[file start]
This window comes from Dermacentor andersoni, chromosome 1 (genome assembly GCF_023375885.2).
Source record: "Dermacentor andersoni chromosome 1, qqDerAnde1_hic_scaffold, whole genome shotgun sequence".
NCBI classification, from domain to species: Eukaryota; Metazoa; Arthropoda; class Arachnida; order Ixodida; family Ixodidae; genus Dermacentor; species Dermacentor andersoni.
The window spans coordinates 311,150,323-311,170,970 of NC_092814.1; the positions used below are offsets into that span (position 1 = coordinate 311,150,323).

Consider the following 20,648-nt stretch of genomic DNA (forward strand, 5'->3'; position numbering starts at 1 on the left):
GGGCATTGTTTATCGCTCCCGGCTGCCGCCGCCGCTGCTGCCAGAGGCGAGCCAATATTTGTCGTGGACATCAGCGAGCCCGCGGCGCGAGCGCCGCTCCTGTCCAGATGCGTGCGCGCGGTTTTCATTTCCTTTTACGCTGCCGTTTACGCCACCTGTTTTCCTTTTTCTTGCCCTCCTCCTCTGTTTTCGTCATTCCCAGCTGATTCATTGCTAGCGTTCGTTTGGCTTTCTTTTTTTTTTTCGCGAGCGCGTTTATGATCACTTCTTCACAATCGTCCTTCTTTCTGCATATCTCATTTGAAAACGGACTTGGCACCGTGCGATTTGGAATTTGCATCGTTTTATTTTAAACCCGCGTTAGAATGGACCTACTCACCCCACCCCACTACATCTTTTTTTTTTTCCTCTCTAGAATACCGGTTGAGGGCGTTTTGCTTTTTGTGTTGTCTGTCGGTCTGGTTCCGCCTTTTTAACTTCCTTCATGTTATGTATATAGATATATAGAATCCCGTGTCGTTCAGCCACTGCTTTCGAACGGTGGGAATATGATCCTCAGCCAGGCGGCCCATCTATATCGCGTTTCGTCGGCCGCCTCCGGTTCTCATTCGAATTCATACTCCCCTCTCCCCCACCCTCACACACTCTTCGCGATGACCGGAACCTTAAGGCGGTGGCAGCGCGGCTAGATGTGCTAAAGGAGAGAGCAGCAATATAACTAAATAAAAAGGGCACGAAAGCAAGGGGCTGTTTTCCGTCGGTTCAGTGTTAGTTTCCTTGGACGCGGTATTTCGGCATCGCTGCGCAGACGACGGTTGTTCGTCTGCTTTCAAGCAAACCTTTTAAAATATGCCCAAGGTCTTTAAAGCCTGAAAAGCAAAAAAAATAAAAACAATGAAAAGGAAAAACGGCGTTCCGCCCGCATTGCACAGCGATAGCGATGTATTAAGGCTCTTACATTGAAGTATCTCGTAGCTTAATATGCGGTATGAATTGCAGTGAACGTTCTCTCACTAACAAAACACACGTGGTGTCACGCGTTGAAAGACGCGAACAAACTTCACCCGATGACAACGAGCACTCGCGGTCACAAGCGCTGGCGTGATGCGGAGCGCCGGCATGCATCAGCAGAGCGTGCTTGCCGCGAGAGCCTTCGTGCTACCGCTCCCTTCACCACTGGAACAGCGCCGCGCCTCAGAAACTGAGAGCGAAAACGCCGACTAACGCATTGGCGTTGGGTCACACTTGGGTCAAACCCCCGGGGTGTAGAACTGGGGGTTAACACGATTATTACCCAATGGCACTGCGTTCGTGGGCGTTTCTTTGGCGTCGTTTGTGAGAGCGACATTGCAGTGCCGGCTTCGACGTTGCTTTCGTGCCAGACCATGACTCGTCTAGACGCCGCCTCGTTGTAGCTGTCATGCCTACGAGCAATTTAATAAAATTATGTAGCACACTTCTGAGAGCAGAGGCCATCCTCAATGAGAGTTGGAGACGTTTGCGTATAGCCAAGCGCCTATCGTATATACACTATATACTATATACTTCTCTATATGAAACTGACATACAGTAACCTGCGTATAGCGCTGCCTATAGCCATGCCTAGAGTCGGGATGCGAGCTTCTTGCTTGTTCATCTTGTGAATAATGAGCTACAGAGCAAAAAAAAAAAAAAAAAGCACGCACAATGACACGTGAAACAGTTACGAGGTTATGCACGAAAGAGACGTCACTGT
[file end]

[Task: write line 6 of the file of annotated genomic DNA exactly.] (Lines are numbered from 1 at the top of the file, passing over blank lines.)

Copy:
GGGCATTGTTTATCGCTCCCGGCTGCCGCCGCCGCTGCTGCCAGAGGCGAGCCAATATTTGTCGTGGACATCAGCGAGCCCGCGGCGCGAGCGCCGCTCCTGTCCAGATGCGTGCGCGCGGTTTTCATTTCCTTTTACGCTGCCGTTTACGCCACCTGTTTTCCTTTTTCTTGCCCTCCTCCTCTGTTTTCGTCATTCCCAGCTGATTCATTGCTAGCGTTCGTTTGGCTTTCTTTTTTTTTTTCGCGAGCGCGTTTATGATCACTTCTTCACAATCGTCCTTCTTTCTGCATATCTCATTTGAAAACGGACTTGGCACCGTGCGATTTGGAATTTGCATCGTTTTATTTTAAACCCGCGTTAGAATGGACCTACTCACCCCACCCCACTACATCTTTTTTTTTTTCCTCTCTAGAATACCGGTTGAGGGCGTTTTGCTTTTTGTGTTGTCTGTCGGTCTGGTTCCGCCTTTTTAACTTCCTTCATGTTATGTATATAGATATATAGAATCCCGTGTCGTTCAGCCACTGCTTTCGAACGGTGGGAATATGATCCTCAGCCAGGCGGCCCATCTATATCGCGTTTCGTCGGCCGCCTCCGGTTCTCATTCGAATTCATACTCCCCTCTCCCCCACCCTCACACACTCTTCGCGATGACCGGAACCTTAAGGCGGTGGCAGCGCGGCTAGATGTGCTAAAGGAGAGAGCAGCAATATAACTAAATAAAAAGGGCACGAAAGCAAGGGGCTGTTTTCCGTCGGTTCAGTGTTAGTTTCCTTGGACGCGGTATTTCGGCATCGCTGCGCAGACGACGGTTGTTCGTCTGCTTTCAAGCAAACCTTTTAAAATATGCCCAAGGTCTTTAAAGCCTGAAAAGCAAAAAAAATAAAAACAATGAAAAGGAAAAACGGCGTTCCGCCCGCATTGCACAGCGATAGCGATGTATTAAGGCTCTTACATTGAAGTATCTCGTAGCTTAATATGCGGTATGAATTGCAGTGAACGTTCTCTCACTAACAAAACACACGTGGTGTCACGCGTTGAAAGACGCGAACAAACTTCACCCGATGACAACGAGCACTCGCGGTCACAAGCGCTGGCGTGATGCGGAGCGCCGGCATGCATCAGCAGAGCGTGCTTGCCGCGAGAGCCTTCGTGCTACCGCTCCCTTCACCACTGGAACAGCGCCGCGCCTCAGAAACTGAGAGCGAAAACGCCGACTAACGCATTGGCGTTGGGTCACACTTGGGTCAAACCCCCGGGGTGTAGAACTGGGGGTTAACACGATTATTACCCAATGGCACTGCGTTCGTGGGCGTTTCTTTGGCGTCGTTTGTGAGAGCGACATTGCAGTGCCGGCTTCGACGTTGCTTTCGTGCCAGACCATGACTCGTCTAGACGCCGCCTCGTTGTAGCTGTCATGCCTACGAGCAATTTAATAAAATTATGTAGCACACTTCTGAGAGCAGAGGCCATCCTCAATGAGAGTTGGAGACGTTTGCGTATAGCCAAGCGCCTATCGTATATACACTATATACTATATACTTCTCTATATGAAACTGACATACAGTAACCTGCGTATAGCGCTGCCTATAGCCATGCCTAGAGTCGGGATGCGAGCTTCTTGCTTGTTCATCTTGTGAATAATGAGCTACAGAGCAAAAAAAAAAAAAAAAAGCACGCACAATGACACGTGAAACAGTTACGAGGTTATGCACGAAAGAGACGTCACTGT